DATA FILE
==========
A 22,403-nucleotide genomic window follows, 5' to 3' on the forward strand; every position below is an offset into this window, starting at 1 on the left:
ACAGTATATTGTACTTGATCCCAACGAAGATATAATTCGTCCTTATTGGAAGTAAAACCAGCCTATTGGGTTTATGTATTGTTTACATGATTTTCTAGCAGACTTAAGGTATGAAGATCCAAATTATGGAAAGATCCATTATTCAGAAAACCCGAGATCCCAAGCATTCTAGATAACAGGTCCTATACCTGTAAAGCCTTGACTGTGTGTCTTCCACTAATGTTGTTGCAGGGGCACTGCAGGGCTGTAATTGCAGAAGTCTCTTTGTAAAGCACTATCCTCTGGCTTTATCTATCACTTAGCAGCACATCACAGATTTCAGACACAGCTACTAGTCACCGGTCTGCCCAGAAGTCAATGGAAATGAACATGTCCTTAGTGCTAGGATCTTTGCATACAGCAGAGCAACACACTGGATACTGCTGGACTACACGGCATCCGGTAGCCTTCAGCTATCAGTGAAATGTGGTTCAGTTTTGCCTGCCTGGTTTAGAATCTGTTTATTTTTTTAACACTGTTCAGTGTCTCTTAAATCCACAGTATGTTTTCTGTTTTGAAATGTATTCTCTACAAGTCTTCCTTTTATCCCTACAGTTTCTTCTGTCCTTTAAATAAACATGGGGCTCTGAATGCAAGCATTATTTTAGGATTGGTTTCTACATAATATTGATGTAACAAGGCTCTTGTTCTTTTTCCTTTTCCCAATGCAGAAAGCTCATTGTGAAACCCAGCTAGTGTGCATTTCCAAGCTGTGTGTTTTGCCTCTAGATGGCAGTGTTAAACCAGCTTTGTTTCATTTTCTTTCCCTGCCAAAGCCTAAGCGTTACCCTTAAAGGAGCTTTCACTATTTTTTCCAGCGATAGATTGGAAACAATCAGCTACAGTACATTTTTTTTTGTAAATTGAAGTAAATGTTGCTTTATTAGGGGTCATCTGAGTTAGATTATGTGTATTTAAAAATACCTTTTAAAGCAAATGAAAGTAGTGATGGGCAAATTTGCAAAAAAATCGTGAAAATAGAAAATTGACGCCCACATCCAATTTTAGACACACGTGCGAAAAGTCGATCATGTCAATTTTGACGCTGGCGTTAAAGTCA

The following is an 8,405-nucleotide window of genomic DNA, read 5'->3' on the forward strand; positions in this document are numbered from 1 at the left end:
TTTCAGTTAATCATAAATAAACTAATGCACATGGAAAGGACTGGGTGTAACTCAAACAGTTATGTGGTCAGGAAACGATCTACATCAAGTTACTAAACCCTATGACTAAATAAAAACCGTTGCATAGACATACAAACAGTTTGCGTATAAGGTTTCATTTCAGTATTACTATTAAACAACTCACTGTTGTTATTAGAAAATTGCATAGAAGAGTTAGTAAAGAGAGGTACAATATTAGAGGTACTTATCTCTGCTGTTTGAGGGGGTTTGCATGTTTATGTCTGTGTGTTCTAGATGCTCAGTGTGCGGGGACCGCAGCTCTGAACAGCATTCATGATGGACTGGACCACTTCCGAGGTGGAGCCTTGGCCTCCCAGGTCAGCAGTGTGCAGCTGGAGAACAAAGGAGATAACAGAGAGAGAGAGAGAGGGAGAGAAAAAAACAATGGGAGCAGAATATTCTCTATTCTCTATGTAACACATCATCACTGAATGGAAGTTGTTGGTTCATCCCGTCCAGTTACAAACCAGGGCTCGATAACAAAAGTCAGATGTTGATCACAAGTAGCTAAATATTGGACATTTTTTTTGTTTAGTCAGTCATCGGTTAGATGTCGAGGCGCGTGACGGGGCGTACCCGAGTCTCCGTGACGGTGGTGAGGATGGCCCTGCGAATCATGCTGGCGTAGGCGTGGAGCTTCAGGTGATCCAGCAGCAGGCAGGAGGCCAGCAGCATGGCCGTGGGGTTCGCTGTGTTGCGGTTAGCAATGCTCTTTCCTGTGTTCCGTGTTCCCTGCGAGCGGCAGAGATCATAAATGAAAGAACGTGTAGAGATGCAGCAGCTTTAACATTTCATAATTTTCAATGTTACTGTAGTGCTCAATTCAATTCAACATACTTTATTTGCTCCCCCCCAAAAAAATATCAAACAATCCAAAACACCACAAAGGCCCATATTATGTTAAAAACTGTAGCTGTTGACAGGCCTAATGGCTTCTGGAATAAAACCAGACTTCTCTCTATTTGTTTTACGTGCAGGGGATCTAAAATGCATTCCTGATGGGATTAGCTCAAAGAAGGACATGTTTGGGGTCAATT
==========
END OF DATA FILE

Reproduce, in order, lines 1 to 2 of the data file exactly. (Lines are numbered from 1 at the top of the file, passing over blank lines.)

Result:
A 22,403-nucleotide genomic window follows, 5' to 3' on the forward strand; every position below is an offset into this window, starting at 1 on the left:
ACAGTATATTGTACTTGATCCCAACGAAGATATAATTCGTCCTTATTGGAAGTAAAACCAGCCTATTGGGTTTATGTATTGTTTACATGATTTTCTAGCAGACTTAAGGTATGAAGATCCAAATTATGGAAAGATCCATTATTCAGAAAACCCGAGATCCCAAGCATTCTAGATAACAGGTCCTATACCTGTAAAGCCTTGACTGTGTGTCTTCCACTAATGTTGTTGCAGGGGCACTGCAGGGCTGTAATTGCAGAAGTCTCTTTGTAAAGCACTATCCTCTGGCTTTATCTATCACTTAGCAGCACATCACAGATTTCAGACACAGCTACTAGTCACCGGTCTGCCCAGAAGTCAATGGAAATGAACATGTCCTTAGTGCTAGGATCTTTGCATACAGCAGAGCAACACACTGGATACTGCTGGACTACACGGCATCCGGTAGCCTTCAGCTATCAGTGAAATGTGGTTCAGTTTTGCCTGCCTGGTTTAGAATCTGTTTATTTTTTTAACACTGTTCAGTGTCTCTTAAATCCACAGTATGTTTTCTGTTTTGAAATGTATTCTCTACAAGTCTTCCTTTTATCCCTACAGTTTCTTCTGTCCTTTAAATAAACATGGGGCTCTGAATGCAAGCATTATTTTAGGATTGGTTTCTACATAATATTGATGTAACAAGGCTCTTGTTCTTTTTCCTTTTCCCAATGCAGAAAGCTCATTGTGAAACCCAGCTAGTGTGCATTTCCAAGCTGTGTGTTTTGCCTCTAGATGGCAGTGTTAAACCAGCTTTGTTTCATTTTCTTTCCCTGCCAAAGCCTAAGCGTTACCCTTAAAGGAGCTTTCACTATTTTTTCCAGCGATAGATTGGAAACAATCAGCTACAGTACATTTTTTTTTGTAAATTGAAGTAAATGTTGCTTTATTAGGGGTCATCTGAGTTAGATTATGTGTATTTAAAAATACCTTTTAAAGCAAATGAAAGTAGTGATGGGCAAATTTGCAAAAAAATCGTGAAAATAGAAAATTGACGCCCACATCCAATTTTAGACACACGTGCGAAAAGTCGATCATGTCAATTTTGACGCTGGCGTTAAAGTCA